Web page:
One weekend, one million jailbreakers – what should Apple do next?

Last weekend, the loosely-knit coding collective known as Chronic Dev tweeted about the latest jailbreak tool for Apple’s iDevices:

@chronicdevteam: Some stats since release of #Absinthe - 211,401 jailbroken iPad3's and 973,086 devices newly jailbroken!

Exciting news. (Exciting enough that I scarcely noticed, and almost forbore from mentioning, the misplaced apostrophe in the word iPad3s. Since no letter has been omitted, there’s no place for an apostrophe.)

It’s exciting not because there’s a jailbreak for current devices running the current version of iOS. That’s been possible for some time, as we reported nearly a month ago, back when iOS 5.1.1 first came out.

It’s exciting because this is an untethered jailbreak. In jailbreak jargon, that means that your device retains its liberty even if you reboot it, and can freely be rebooted without plugging it into your PC or Mac first. The “tether” refers to the umbilical USB cord by which you physically interconnect your iDevice and your computer.

It’s also exciting, or at least interesting and important, because the Absinthe untethered jailbreak tool was only released to the public two days before the abovementioned tweet.

Clearly, despite being banned by Apple, jailbreaking is considered useful by a small but significant minority of iDevice users.

And that raises the $64,000 security question, “Should you do it?”

The problem is that there’s no simple answer to that question. Should you buy a pick-up truck or a sedan? A 32″ or a 40″ TV? A fridge-freezer with the freezer compartment at the top or the bottom? Should you say tomayto or tomarto?

If you’re a sysadmin struggling with your organisation’s Bring Your Own Device (BYOD) policy, you’ll probably, and understandably, start off with a blanket ban on access to corporate resources from jailbroken devices.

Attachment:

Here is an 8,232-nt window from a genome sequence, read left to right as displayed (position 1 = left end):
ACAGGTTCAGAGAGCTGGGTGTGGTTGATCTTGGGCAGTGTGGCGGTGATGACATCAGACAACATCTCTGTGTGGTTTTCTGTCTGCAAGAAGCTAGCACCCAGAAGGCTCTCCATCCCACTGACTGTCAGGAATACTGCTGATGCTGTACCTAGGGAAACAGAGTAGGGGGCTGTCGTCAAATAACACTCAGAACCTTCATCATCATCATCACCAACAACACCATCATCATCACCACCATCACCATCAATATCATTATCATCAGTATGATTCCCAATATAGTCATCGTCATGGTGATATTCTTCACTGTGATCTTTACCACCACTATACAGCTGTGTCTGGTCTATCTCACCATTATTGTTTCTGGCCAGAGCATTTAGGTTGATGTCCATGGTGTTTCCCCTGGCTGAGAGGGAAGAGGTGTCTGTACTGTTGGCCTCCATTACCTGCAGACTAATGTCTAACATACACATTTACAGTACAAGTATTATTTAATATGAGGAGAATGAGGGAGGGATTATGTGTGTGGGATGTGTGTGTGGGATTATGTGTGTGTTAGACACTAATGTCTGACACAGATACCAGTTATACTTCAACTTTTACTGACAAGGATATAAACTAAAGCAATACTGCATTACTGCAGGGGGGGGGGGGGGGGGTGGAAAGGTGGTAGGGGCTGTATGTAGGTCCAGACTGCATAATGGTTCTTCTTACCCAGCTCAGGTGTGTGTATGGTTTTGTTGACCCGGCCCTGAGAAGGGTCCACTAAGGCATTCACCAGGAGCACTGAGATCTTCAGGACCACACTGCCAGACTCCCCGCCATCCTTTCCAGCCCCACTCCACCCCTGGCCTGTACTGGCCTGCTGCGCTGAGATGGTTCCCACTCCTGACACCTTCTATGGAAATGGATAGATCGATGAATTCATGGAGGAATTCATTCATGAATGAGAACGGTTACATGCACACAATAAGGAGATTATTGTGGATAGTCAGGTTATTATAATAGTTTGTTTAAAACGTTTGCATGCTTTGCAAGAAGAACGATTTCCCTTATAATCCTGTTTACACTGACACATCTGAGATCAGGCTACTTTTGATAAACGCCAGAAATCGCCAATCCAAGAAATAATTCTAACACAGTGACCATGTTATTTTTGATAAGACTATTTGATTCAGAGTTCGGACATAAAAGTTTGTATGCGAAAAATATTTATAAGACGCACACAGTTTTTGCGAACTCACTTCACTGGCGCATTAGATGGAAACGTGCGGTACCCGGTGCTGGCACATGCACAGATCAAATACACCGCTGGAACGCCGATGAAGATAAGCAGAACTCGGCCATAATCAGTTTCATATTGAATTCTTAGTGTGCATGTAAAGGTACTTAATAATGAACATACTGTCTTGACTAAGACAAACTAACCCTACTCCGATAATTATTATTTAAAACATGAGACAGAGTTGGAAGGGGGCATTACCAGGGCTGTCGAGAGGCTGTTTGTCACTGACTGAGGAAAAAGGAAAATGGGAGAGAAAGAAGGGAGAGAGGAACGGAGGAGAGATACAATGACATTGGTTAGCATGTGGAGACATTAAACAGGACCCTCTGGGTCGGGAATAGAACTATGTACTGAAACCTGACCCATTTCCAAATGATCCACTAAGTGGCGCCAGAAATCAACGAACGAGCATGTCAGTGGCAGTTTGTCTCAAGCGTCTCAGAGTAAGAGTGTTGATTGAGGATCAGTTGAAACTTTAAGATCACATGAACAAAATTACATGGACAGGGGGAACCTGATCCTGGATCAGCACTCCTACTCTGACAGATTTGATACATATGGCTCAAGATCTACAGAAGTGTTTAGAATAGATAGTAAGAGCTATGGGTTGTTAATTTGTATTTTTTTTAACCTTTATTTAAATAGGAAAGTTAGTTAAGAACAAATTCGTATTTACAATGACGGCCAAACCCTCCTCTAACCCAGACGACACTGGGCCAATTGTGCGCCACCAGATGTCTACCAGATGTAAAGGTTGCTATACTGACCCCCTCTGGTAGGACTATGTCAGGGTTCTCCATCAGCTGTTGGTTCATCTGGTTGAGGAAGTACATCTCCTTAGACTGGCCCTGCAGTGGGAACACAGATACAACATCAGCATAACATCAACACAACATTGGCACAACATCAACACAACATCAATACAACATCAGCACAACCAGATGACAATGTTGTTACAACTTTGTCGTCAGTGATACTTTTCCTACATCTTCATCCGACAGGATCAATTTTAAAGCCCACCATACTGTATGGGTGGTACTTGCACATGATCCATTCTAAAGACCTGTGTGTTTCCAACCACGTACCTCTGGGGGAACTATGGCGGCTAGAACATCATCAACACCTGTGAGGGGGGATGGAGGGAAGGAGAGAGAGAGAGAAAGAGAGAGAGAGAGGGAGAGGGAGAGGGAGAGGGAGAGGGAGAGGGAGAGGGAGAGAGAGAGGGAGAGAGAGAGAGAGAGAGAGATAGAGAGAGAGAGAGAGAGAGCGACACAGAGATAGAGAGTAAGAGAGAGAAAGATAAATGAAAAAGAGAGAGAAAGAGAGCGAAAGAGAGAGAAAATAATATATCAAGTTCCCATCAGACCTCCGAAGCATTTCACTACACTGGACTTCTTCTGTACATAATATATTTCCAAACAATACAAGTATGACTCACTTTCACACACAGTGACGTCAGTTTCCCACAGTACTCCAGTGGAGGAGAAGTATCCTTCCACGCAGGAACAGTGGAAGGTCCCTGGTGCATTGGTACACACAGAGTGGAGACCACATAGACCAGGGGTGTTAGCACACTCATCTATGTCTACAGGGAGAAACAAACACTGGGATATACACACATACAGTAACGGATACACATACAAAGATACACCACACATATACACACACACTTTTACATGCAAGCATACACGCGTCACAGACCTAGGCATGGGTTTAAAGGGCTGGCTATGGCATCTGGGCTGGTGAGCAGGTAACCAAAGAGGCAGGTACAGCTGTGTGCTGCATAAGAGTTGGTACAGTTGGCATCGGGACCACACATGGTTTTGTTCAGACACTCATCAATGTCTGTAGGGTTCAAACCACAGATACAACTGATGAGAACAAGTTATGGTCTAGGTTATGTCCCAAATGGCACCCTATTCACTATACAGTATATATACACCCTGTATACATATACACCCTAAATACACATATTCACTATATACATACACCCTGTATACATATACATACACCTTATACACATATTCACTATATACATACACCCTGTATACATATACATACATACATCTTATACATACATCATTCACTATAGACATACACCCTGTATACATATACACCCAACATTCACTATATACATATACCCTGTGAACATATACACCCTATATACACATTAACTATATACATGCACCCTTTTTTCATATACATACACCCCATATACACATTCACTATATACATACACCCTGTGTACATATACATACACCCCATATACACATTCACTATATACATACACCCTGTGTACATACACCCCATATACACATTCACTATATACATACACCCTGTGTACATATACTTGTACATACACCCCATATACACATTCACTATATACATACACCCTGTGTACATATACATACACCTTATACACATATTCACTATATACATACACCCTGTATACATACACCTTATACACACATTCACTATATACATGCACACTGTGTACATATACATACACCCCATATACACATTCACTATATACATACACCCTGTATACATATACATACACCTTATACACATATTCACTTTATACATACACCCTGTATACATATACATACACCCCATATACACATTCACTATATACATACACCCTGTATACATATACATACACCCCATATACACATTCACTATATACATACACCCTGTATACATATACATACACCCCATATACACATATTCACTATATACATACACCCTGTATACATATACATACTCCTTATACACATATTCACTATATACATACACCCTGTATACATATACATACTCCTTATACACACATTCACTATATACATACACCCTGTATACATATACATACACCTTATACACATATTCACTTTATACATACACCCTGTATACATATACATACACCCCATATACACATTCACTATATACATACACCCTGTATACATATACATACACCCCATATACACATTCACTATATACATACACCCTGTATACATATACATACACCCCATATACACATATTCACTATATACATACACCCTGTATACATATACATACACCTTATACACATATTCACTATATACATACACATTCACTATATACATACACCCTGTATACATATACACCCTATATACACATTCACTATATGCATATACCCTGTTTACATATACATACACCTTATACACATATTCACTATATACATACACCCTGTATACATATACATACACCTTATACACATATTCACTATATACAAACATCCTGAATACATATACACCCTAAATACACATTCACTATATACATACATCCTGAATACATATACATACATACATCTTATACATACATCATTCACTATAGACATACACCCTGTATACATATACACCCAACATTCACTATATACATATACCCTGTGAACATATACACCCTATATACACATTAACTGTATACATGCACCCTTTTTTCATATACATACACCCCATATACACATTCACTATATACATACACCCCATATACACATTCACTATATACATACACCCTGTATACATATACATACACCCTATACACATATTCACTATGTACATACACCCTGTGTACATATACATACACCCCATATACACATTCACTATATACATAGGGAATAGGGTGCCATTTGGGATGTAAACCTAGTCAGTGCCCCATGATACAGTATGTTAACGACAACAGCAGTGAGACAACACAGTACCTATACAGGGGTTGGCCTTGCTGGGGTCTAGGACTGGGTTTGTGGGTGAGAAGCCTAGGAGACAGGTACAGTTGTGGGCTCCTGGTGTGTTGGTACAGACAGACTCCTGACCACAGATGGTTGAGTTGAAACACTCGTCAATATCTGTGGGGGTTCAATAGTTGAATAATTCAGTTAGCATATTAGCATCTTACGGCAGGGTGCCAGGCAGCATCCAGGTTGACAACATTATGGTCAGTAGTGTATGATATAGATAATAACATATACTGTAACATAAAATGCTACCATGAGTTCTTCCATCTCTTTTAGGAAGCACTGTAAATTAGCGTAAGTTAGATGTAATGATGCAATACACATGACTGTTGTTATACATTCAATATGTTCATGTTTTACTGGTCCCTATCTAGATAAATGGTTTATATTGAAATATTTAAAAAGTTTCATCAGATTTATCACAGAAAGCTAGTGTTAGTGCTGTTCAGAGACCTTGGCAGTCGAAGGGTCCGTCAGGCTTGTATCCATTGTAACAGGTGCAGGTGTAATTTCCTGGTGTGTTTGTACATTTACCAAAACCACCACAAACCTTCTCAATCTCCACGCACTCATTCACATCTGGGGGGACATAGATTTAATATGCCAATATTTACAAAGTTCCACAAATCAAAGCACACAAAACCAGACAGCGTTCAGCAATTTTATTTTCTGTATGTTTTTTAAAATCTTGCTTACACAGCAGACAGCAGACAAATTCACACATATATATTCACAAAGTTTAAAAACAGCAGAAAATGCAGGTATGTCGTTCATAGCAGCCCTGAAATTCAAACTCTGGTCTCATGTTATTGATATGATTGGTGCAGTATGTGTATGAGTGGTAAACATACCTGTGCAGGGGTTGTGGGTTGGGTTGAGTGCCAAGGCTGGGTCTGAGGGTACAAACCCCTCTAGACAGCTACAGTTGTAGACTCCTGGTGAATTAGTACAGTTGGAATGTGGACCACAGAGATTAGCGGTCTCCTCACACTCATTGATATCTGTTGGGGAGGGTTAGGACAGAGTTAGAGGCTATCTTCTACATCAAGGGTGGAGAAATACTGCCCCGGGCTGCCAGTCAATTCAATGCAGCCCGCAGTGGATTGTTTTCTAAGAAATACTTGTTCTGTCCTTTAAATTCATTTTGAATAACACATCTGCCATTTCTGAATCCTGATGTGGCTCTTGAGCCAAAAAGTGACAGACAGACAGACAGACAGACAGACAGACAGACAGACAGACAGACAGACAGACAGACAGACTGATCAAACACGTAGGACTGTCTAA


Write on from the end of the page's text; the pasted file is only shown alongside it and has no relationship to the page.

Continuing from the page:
There is more to go wrong – to be sure, the only successful self-replicating malware (i.e. true virus) for the iPhone, Ikee, relied on finding devices which had been jailbroken but not properly secured afterwards.

On the other hand, well-informed users who have jailbroken their devices needn’t be less secure, and may even end up better off than those who haven’t.

The jailbreaking community has a habit of offering security patches for the holes it found and rode in on, even for older iDevices which Apple itself is happy to leave out in the security wilderness.

Indeed, Apple won’t let anyone – not even well-known and trusted security companies – write software which runs outside iOS’s strictly-walled garden, and won’t officially allow anyone to offer iOS software for download or update outside its own marketplace.

So, although you can buy The World’s Most Popular Digital Fart Machine directly from Apple’s website, you can’t even build, let alone distribute, a proper, preventative anti-virus solution for your iPhone or your iPad.

There’s no Apple-endorsed way for ISVs (independent software vendors) to research, develop and publish low-level security add-ons such as kernel drivers.

In short, independent security innovation for iDevices is pretty much off the agenda – except in the jailbreaking community.

Ironic? I think so.

For me, the question isn’t whether jailbreaking should be legal. (I simply can’t think of a way to argue that jailbreaking could reasonably be made unlawful, so for me this question ought not even to arise.)

It’s whether or not Apple would benefit both the community and itself by offering an official route to jailbreaking – a route which could form the basis of independent invention and innovation in iDevice security by an interested minority.

What do you think? Vote in our poll: